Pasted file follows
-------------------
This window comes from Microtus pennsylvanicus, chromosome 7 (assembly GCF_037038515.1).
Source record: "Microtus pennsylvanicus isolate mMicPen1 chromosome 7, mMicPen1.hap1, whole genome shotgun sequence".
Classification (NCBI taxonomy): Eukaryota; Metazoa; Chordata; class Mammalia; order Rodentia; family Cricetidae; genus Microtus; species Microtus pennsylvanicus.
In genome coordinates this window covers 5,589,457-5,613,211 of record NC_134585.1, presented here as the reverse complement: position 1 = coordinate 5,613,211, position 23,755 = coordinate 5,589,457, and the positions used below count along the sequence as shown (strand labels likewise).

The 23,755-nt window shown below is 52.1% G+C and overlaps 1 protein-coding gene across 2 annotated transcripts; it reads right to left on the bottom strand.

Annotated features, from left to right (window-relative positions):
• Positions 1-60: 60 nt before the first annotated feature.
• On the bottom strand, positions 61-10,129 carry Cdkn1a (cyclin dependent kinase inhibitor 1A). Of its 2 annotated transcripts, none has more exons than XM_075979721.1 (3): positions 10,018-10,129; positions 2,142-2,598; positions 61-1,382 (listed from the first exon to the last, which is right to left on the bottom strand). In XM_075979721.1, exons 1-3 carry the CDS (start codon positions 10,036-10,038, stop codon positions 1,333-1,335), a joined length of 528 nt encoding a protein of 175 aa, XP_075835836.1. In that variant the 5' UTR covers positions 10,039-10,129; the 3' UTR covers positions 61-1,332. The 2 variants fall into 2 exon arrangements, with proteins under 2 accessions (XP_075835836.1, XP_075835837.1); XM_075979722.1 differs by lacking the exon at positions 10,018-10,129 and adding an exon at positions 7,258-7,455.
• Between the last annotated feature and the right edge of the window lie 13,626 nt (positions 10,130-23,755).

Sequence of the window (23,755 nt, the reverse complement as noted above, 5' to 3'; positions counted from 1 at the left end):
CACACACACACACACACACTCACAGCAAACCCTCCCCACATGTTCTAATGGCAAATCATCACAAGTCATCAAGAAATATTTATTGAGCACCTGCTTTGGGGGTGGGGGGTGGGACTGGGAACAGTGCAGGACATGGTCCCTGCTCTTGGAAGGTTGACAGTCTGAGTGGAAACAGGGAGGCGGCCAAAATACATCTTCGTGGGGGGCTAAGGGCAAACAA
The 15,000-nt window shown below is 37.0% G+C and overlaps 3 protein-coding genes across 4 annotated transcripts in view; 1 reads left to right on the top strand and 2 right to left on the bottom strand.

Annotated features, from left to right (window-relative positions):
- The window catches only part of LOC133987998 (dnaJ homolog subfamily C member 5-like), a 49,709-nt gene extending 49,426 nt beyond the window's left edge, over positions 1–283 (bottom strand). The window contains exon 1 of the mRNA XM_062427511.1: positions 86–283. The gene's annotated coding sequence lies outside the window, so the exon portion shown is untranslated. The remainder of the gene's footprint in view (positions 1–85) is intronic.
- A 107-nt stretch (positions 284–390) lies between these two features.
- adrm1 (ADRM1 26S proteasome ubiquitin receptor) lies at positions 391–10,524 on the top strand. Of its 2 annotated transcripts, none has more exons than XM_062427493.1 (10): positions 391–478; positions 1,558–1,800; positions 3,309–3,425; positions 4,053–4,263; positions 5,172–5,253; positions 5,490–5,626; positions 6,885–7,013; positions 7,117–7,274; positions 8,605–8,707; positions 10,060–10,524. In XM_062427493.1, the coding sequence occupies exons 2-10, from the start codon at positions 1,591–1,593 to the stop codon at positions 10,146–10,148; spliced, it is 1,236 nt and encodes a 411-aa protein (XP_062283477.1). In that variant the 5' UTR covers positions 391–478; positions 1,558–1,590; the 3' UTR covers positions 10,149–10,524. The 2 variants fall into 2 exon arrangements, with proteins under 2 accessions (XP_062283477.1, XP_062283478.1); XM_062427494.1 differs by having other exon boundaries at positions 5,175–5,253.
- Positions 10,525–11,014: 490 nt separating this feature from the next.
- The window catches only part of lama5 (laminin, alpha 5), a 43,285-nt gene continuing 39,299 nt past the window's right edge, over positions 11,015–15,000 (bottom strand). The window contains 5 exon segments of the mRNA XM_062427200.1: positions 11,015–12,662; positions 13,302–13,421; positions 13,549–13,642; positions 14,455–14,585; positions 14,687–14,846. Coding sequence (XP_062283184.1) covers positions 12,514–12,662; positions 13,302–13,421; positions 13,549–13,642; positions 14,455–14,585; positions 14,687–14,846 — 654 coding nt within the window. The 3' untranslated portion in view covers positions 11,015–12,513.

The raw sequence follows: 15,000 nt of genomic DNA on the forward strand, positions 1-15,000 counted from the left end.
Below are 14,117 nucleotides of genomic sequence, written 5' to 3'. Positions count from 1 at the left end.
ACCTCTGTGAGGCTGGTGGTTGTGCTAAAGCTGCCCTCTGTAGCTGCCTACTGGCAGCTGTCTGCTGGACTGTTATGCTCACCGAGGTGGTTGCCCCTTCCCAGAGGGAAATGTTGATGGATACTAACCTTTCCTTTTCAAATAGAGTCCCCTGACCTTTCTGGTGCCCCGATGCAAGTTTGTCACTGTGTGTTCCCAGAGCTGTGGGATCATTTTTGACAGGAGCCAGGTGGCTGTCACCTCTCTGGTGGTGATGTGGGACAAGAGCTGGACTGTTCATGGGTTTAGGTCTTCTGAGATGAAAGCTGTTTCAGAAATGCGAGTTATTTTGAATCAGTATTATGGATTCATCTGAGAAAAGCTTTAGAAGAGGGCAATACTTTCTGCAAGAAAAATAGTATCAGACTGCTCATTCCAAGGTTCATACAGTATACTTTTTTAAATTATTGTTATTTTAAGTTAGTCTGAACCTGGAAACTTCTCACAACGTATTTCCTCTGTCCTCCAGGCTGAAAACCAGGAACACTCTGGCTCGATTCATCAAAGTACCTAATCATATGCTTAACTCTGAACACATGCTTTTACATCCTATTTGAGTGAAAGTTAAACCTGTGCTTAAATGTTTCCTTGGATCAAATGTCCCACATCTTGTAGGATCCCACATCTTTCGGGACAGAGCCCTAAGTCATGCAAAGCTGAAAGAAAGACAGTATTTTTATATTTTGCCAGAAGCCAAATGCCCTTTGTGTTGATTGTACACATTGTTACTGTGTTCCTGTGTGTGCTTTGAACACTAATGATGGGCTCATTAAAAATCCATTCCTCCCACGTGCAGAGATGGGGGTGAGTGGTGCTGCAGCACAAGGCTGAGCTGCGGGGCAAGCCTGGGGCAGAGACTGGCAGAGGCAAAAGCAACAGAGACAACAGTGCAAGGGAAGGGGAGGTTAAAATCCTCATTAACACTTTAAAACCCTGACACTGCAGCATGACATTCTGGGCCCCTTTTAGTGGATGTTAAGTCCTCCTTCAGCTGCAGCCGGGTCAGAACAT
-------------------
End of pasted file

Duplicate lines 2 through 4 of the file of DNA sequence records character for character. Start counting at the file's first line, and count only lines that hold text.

Source record: "Microtus pennsylvanicus isolate mMicPen1 chromosome 7, mMicPen1.hap1, whole genome shotgun sequence".
Classification (NCBI taxonomy): Eukaryota; Metazoa; Chordata; class Mammalia; order Rodentia; family Cricetidae; genus Microtus; species Microtus pennsylvanicus.
In genome coordinates this window covers 5,589,457-5,613,211 of record NC_134585.1, presented here as the reverse complement: position 1 = coordinate 5,613,211, position 23,755 = coordinate 5,589,457, and the positions used below count along the sequence as shown (strand labels likewise).